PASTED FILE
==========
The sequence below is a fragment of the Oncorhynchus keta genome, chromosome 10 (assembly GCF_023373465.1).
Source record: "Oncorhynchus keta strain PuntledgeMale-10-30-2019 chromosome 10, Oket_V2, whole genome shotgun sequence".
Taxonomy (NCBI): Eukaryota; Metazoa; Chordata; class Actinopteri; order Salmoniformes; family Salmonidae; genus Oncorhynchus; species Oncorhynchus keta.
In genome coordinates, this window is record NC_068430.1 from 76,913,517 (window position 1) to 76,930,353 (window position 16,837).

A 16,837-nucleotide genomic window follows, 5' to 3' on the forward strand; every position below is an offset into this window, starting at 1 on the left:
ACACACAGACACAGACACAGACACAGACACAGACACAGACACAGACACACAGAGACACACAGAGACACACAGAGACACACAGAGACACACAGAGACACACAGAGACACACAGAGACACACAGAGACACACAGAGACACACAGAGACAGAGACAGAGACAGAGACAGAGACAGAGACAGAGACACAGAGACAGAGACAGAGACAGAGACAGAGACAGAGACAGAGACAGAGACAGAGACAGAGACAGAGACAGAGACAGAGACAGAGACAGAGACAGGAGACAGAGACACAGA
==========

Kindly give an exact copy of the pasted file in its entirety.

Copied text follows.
The sequence below is a fragment of the Oncorhynchus keta genome, chromosome 10 (assembly GCF_023373465.1).
Source record: "Oncorhynchus keta strain PuntledgeMale-10-30-2019 chromosome 10, Oket_V2, whole genome shotgun sequence".
Taxonomy (NCBI): Eukaryota; Metazoa; Chordata; class Actinopteri; order Salmoniformes; family Salmonidae; genus Oncorhynchus; species Oncorhynchus keta.
In genome coordinates, this window is record NC_068430.1 from 76,913,517 (window position 1) to 76,930,353 (window position 16,837).

A 16,837-nucleotide genomic window follows, 5' to 3' on the forward strand; every position below is an offset into this window, starting at 1 on the left:
ACACACAGACACAGACACAGACACAGACACAGACACAGACACAGACACACAGAGACACACAGAGACACACAGAGACACACAGAGACACACAGAGACACACAGAGACACACAGAGACACACAGAGACACACAGAGACACACAGAGACAGAGACAGAGACAGAGACAGAGACAGAGACAGAGACACAGAGACAGAGACAGAGACAGAGACAGAGACAGAGACAGAGACAGAGACAGAGACAGAGACAGAGACAGAGACAGAGACAGAGACAGAGACAGGAGACAGAGACACAGA